For this version I decided I wanted the clean look of a lined hood, and with the option of tightening the hood so it doesn’t blow off.
To make the lining and the casing for the elastic for the hood, I just cut the pattern pieces from the lining fabric and then traced a facing for the lining from my exterior fabric. This facing was cut 9cm wide and runs parallel to the outer edge of the hood. I folded the visible edge under 1,5cm and glued it temporarily in place. The outside edge of the facing was lined up with the outer edge of the hood lining and basted in place.
I sewed the 2 hood lining pieces together and put the eyelets in through the lining and the facing.
Next, I attached the outer hood to the lining, stitching at 2,5cm (the pattern tells you to fold the edge at 2,5cm, fold it under again and then stitch in place) seam allowance.
Sewing the tunnel was next. For this, I sewed close to the edge of the facing of the hood, through all 3 layers of fabric and then 1,5cm from this line, creating a casing.
I then proceeded to thread my elastic through the casing, positioning the adjusters and basting the elastic to the lower edge of the hood.
The zipper guard is made of lining fabric, although you can just as easily make it from your exterior fabric. The zipper guard is a rectangle of 8cm wide and 4cm shorter than the zipper placket. I interfaced the zipper guard and quilted a diamond shape pattern. I am a pretty lousy quilter because my lines are not at all parallel to each other…
Not much mystery to the adjustments made to the interior pockets. I added 6cm length and then I positioned the upper edge where it is marked on the pattern. Adding a snap with my pliers was a breeze. I did interface the lining and the pocket edge where the snap was going to go.
I based the placement of my exterior pockets on another jacket of mine. My pocket openings are 18cm long. First I sewed the opening of the pocket in my exterior fabric, opened up the welt and finger pressed the raw edges towards the back of the fabric. The zipper was sewn in next. I then made the exact same opening in my mesh pocket lining fabric and glued the raw edges towards the back as well. I then very carefully glued the pocket lining in place over the zipper and stitched in place, painstakingly following the stitching line of my zipper installment.
When I write it down here, it seams pretty straightforward and easy, but this took me about a full sewing day… I didn’t do anything else on my jacket that day…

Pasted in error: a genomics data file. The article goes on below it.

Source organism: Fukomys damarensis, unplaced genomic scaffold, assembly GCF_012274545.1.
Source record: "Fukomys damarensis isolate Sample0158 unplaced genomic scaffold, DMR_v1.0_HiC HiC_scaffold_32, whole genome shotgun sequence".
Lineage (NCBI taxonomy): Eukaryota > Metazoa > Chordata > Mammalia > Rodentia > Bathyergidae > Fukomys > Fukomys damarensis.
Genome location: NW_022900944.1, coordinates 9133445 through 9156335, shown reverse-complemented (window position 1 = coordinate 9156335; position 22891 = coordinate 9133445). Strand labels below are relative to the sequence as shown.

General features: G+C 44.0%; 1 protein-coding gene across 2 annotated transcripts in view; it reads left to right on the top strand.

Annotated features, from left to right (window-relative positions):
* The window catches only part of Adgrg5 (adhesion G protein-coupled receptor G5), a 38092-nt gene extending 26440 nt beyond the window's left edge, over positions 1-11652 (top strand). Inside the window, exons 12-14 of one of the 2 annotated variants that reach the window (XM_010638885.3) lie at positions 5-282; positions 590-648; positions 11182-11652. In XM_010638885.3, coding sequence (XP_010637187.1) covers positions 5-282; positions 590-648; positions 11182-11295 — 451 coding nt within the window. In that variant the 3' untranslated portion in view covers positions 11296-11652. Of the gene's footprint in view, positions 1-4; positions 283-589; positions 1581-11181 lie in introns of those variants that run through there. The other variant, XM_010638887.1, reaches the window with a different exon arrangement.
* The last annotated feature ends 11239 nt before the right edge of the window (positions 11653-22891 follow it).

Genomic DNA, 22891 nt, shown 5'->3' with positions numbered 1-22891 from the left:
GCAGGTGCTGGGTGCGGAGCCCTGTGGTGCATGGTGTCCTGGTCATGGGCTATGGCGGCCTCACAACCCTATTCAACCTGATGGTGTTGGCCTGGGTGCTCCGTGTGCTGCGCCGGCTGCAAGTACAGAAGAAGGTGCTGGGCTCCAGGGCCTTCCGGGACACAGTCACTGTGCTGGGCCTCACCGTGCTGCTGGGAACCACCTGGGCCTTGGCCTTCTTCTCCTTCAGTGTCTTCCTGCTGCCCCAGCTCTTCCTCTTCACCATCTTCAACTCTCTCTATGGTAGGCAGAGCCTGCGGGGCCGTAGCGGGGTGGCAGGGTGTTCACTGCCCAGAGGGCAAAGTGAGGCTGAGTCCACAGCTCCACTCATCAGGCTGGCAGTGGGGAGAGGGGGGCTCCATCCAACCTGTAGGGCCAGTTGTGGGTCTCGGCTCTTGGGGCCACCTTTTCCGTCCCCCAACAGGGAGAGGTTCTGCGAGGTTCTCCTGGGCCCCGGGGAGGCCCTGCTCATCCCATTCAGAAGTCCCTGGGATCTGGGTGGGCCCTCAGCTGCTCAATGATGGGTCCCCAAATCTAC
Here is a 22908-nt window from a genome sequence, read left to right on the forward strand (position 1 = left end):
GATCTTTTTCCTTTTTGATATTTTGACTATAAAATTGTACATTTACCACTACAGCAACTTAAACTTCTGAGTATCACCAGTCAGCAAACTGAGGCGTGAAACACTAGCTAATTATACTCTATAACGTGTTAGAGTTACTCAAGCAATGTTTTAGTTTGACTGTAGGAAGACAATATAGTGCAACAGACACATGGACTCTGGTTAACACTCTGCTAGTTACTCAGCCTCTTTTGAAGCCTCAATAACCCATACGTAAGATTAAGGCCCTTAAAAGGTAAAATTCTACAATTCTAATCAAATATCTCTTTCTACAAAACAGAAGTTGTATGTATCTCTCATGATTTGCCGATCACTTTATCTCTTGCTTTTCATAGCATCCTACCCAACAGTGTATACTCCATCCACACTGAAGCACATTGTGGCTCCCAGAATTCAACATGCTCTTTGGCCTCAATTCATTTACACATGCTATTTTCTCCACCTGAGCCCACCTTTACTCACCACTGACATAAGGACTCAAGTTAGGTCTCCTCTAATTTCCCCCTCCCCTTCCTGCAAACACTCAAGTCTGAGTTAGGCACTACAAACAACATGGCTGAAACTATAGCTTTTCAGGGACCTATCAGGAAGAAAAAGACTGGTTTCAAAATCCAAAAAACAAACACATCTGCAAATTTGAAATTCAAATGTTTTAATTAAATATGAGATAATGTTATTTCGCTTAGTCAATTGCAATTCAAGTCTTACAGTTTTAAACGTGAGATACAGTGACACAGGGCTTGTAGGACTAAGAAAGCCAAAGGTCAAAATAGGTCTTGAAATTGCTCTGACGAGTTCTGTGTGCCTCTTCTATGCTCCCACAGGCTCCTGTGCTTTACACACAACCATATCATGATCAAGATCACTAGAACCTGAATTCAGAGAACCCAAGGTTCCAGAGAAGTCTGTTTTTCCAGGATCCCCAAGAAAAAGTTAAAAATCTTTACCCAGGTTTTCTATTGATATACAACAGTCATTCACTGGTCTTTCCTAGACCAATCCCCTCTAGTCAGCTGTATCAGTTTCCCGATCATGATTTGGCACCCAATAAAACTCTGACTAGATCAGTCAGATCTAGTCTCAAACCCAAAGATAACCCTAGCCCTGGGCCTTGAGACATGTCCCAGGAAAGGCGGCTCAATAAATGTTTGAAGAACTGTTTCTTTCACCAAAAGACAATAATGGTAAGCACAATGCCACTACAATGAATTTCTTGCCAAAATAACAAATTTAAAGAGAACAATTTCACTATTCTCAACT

I absolutely hate elastic in sleeve cuffs. I just cannot stand it! So for my Summer Minoru, I repeated my adjustment from my Winter Minoru. I measured the circumference of the sleeve and adjusted the length of the cuff piece. I like the width of the cuffs. They are snug but not tight.
Now honestly, if you are not a perfectionist sewist, this is totally unnecessary. But as I was constructing the jacket, I thought it would be a pity if the collar was the *only* part of the jacket that remained unlined, so I cut the pattern pieces of the outer collar from the lining and installed it. Like I said, totally unnecessary, because no-one is ever going to notice, but I know it is there… 😉
In short, I love this jacket!
The elasticated waist gives some nice shaping, the hood is fenomenal, I love the detail that you can hide the hood in the collar and the length is perfect.
I believe truly amazing patterns are those that stand the test of time, and the Sewaholic Minoru Jacket is definitely one of those. I’ll probably make another one 5 years from now…
|Pattern||Sewaholic Patterns – Minoru Jacket|
|Fabric||Coated cotton fabric from Mondial Tissus in Biarritz|
Organic cotton Mermaid fabric from Birch Fabrics from my stash
|Notions||one 80cm zipper |
two 20cm zippers
one 50cm zipper
two rose gold elastic adjusters
two metal snaps
Es preciosa Wendy! Me parece una chaqueta súper alegre. La combinación de telas es genial, y los acabados son de 10! Me gustan todos-toditos los detalles.
Totally in love!!!
Espero leer tu tercera versión dentro de 5 años 😉
Gracias, Sara!!! A ver si no hago uno antes de 5 años 😉 XXX